More than 2,000 garment workers have fainted so far this year in 16 factories across the Kingdom, a jump of more than 400 when compared to last year’s figures despite efforts by the government to improve factory conditions.
Pok Vanthat, chairman of the Labour Ministry’s fainting research and prevention committee, on Tuesday said a total of 2,055 workers have fainted in 16 factories so far this year. Last year, a total of 1,603 garment workers fainted in 22 factories.
Mr Vanthat said fainting incidents are attributed to the health of workers, chemicals used in garment factories, social problems, fear and high factory temperatures, among others.
“The Labour Ministry has issued announcements, directives and created regulations so garment factory owners improve working conditions,” he said. “If they fail to comply, fainting incidents will keep happening.”
“I want to call on all garment workers to take care of their health and get enough rest,” Mr Vanthat added. “If you are not well, please see a doctor – don’t wait until you’ve fainted.”
Earlier this year, the Labour Ministry’s National Committee for Health and Work Safety was created in order to address the issue of working conditions.
According to a report by the National Social Security Fund, the main reasons why workers faint are pesticides used in nearby rice fields, strong chemical glues used in the production of footwear, steam from boilers, poor environments near factories, malnutrition, poor ventilation, stress and even the belief in supernatural forces.
The Labour Ministry has also issued an 11-point guideline for factory owners to follow in an attempt to reduce the number of workers passing out.
The points include: ensuring a safe environment, providing ventilation fans, opening windows to ensure flow of air, installing thermostats and maintaining firefighting systems.
Far Saly, president of the National Trade Unions Coalition, said yesterday that his organisation is concerned about the safety of garment workers.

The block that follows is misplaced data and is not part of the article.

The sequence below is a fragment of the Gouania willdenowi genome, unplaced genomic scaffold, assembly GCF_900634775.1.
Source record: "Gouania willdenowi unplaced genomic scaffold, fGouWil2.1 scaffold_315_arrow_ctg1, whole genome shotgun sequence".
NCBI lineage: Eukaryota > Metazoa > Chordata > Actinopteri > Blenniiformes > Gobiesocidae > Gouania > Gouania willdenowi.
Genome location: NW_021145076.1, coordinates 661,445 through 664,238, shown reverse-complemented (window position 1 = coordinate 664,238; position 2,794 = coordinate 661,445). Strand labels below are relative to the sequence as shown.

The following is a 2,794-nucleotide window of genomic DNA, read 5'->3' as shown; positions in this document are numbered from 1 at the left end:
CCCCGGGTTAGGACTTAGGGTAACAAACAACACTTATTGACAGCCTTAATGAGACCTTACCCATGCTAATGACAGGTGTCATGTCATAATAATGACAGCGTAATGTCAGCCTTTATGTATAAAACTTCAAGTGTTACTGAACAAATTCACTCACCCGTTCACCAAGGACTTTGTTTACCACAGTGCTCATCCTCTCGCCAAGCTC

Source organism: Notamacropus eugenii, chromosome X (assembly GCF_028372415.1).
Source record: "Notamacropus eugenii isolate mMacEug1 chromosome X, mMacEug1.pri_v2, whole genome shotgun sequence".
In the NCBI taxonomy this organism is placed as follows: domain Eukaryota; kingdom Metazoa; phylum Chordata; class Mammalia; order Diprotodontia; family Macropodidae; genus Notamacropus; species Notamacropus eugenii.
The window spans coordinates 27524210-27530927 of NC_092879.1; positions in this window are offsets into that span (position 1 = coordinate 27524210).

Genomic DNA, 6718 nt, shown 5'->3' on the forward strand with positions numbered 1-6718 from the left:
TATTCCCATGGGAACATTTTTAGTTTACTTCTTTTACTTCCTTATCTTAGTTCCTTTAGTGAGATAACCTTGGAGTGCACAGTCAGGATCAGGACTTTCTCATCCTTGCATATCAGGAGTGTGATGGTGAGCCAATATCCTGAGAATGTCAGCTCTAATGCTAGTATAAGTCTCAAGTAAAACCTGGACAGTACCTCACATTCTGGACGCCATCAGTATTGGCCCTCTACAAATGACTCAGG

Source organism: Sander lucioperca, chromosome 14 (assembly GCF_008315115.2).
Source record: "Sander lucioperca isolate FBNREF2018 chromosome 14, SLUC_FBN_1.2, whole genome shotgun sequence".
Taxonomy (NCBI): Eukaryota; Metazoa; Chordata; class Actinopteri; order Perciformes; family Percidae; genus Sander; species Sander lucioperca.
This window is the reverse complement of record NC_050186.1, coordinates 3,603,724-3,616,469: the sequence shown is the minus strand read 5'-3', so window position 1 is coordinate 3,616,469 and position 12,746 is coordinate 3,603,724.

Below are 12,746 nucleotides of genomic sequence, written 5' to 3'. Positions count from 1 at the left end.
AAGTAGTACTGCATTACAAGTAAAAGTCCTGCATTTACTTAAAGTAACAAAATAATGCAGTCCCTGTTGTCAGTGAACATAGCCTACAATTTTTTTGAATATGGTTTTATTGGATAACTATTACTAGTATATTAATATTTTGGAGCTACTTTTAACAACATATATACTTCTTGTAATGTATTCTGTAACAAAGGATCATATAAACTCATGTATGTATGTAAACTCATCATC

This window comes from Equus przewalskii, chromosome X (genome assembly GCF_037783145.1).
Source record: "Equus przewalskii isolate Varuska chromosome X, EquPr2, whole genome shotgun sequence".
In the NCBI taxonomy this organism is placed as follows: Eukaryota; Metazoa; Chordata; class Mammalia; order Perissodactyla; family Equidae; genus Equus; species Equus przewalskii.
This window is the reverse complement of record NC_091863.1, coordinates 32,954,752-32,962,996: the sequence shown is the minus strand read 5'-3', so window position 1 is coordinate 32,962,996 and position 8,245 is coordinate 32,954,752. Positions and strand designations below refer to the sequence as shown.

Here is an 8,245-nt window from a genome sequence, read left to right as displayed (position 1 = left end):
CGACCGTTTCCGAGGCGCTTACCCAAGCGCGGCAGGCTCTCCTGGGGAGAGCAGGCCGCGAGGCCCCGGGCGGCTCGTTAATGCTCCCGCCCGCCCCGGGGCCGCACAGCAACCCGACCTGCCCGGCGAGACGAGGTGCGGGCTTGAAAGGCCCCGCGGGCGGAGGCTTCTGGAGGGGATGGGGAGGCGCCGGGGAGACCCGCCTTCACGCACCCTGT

Mr Saly said companies and the government must pay close attention to the need of garment factory workers.
“Hot weather, unsuitable working conditions, lacking calcium and lacking proper eating places can affect the health of workers,” Mr Saly said, adding that the Labour Ministry should continue to push for safety measures to ensure that workers do not faint.
Despite an increase in fainting workers this year, Better Factories Cambodia found that more and more factories in the country are complying with its standards when dealing with critical worker issues.
These critical issues include child labour, discrimination, forced labour and freedom of association.
In an annual report published earlier this month, BFC highlighted survey findings conducted at 464 factories from May 2017 until June of this year.
It found that compliance of factories had increased from 33 percent last year to 44 percent this year after it introduced public reporting in 2014.
The report noted that incidents of underage workers in the garment sector had declined from 74 cases in 2014 to just ten cases during the latest report period.
Labour Ministry spokesman Heng Sour at the time of the publication of the report said the government will continue to promote the rights of garment workers.
“The ministry will increase inspection of factories that violate the rights of workers and fine them for not obeying the law,” Mr Sour said. “We will have our working group take care of them so that the country’s garment sector can be better.”